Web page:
Realistic inflow generation for wind turbines

Themes: Energy, Water & Maritime

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Summary of the project

Wind and turbulence vary from location to location, per season and even by the timing of the day. For wind turbines to become more resilient so they are less damaged by strong wind gusts or storms and they are less prone to failure it is important to characterize such flows and turbulence. As we simply cannot measure the inflow for each turbine at all locations on various scales the researcher works with numerical modelling of atmospheric turbulence. Besides, such measurement (especially, in the far offshore regions) would be too costly. This realistic inflow generation from the micro (a few meters) to the mesoscale (several kilometres) is what makes this research unique.

Through the modelling of the inflow on turbines the researcher is able to generate valuable information that can be used to enhance the design of the turbines so they can become cheaper and more reliable. From another angle, the researcher is also modelling the effects of windfarms on the local environment in which they are placed.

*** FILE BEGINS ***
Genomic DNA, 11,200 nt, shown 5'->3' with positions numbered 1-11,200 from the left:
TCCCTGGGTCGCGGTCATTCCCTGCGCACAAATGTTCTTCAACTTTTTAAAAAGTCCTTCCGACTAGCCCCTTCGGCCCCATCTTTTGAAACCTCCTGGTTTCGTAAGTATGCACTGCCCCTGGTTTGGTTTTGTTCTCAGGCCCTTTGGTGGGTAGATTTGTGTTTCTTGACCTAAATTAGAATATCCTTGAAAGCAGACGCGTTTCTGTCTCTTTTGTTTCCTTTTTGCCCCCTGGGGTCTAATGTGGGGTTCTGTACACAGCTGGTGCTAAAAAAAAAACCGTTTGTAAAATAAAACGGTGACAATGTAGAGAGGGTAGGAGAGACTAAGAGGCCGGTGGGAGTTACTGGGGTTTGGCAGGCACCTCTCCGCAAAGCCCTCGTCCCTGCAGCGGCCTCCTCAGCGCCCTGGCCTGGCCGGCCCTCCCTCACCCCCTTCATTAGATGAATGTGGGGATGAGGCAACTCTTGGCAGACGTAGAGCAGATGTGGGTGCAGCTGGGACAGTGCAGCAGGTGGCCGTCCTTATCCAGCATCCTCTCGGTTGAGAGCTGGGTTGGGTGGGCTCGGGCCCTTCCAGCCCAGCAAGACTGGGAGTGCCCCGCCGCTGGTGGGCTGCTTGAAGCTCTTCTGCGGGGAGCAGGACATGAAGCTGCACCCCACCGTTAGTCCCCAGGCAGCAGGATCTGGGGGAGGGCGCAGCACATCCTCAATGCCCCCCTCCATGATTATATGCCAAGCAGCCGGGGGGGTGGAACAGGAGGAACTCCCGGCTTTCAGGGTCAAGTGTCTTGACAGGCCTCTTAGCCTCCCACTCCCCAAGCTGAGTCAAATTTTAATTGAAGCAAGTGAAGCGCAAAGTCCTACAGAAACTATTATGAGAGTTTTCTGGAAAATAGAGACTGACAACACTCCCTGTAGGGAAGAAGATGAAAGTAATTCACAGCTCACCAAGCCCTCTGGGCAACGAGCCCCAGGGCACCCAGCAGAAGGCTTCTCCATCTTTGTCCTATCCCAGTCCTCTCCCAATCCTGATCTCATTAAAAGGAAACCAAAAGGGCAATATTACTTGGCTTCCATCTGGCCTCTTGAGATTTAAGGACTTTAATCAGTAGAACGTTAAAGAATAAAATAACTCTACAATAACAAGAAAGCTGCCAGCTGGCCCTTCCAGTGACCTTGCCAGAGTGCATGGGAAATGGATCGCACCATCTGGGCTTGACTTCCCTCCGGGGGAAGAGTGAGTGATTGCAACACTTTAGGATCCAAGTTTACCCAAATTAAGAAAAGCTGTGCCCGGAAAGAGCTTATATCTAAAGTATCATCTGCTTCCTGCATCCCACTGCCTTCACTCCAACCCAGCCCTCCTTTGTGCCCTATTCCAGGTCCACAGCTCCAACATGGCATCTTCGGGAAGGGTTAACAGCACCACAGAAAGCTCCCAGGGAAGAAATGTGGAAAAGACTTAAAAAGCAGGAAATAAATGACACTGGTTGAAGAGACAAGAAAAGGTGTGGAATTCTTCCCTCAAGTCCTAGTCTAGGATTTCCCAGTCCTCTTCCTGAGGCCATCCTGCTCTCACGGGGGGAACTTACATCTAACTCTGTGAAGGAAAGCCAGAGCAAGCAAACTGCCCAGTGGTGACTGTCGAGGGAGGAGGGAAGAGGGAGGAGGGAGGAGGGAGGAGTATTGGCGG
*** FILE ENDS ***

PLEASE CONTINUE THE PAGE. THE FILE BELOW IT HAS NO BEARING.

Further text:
What's next?

The next step is for the information and knowledge that is generated by the modelling of the realistic inflows to be accepted by the international committees (e.g., IEC) they can be incorporated in the international codes and guidelines for the design of next-generation wind turbines.

Dr. Sukanta Basu


University of Texas at Austin